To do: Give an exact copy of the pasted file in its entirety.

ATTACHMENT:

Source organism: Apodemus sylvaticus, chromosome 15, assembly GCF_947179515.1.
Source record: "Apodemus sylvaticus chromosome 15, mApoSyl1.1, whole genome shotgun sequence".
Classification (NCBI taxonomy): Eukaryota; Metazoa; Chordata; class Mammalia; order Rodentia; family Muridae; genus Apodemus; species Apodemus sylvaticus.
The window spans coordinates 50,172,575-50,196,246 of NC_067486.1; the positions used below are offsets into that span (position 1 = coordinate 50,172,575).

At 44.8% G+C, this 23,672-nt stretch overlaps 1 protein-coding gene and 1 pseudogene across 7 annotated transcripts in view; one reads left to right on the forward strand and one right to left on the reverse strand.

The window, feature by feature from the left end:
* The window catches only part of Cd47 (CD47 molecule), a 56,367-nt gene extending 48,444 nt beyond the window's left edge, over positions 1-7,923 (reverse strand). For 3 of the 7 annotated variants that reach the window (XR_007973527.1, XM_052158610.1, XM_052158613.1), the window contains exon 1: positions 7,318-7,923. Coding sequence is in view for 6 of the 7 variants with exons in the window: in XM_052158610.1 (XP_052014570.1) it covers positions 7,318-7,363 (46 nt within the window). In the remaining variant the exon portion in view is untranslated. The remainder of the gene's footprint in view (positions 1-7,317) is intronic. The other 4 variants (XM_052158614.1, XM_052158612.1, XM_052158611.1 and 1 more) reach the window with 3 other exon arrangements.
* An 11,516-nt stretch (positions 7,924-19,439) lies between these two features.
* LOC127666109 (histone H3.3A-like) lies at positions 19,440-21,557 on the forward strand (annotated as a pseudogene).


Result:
Source organism: Apodemus sylvaticus, chromosome 15, assembly GCF_947179515.1.
Source record: "Apodemus sylvaticus chromosome 15, mApoSyl1.1, whole genome shotgun sequence".
Classification (NCBI taxonomy): Eukaryota; Metazoa; Chordata; class Mammalia; order Rodentia; family Muridae; genus Apodemus; species Apodemus sylvaticus.
The window spans coordinates 50,172,575-50,196,246 of NC_067486.1; the positions used below are offsets into that span (position 1 = coordinate 50,172,575).

At 44.8% G+C, this 23,672-nt stretch overlaps 1 protein-coding gene and 1 pseudogene across 7 annotated transcripts in view; one reads left to right on the forward strand and one right to left on the reverse strand.

The window, feature by feature from the left end:
* The window catches only part of Cd47 (CD47 molecule), a 56,367-nt gene extending 48,444 nt beyond the window's left edge, over positions 1-7,923 (reverse strand). For 3 of the 7 annotated variants that reach the window (XR_007973527.1, XM_052158610.1, XM_052158613.1), the window contains exon 1: positions 7,318-7,923. Coding sequence is in view for 6 of the 7 variants with exons in the window: in XM_052158610.1 (XP_052014570.1) it covers positions 7,318-7,363 (46 nt within the window). In the remaining variant the exon portion in view is untranslated. The remainder of the gene's footprint in view (positions 1-7,317) is intronic. The other 4 variants (XM_052158614.1, XM_052158612.1, XM_052158611.1 and 1 more) reach the window with 3 other exon arrangements.
* An 11,516-nt stretch (positions 7,924-19,439) lies between these two features.
* LOC127666109 (histone H3.3A-like) lies at positions 19,440-21,557 on the forward strand (annotated as a pseudogene).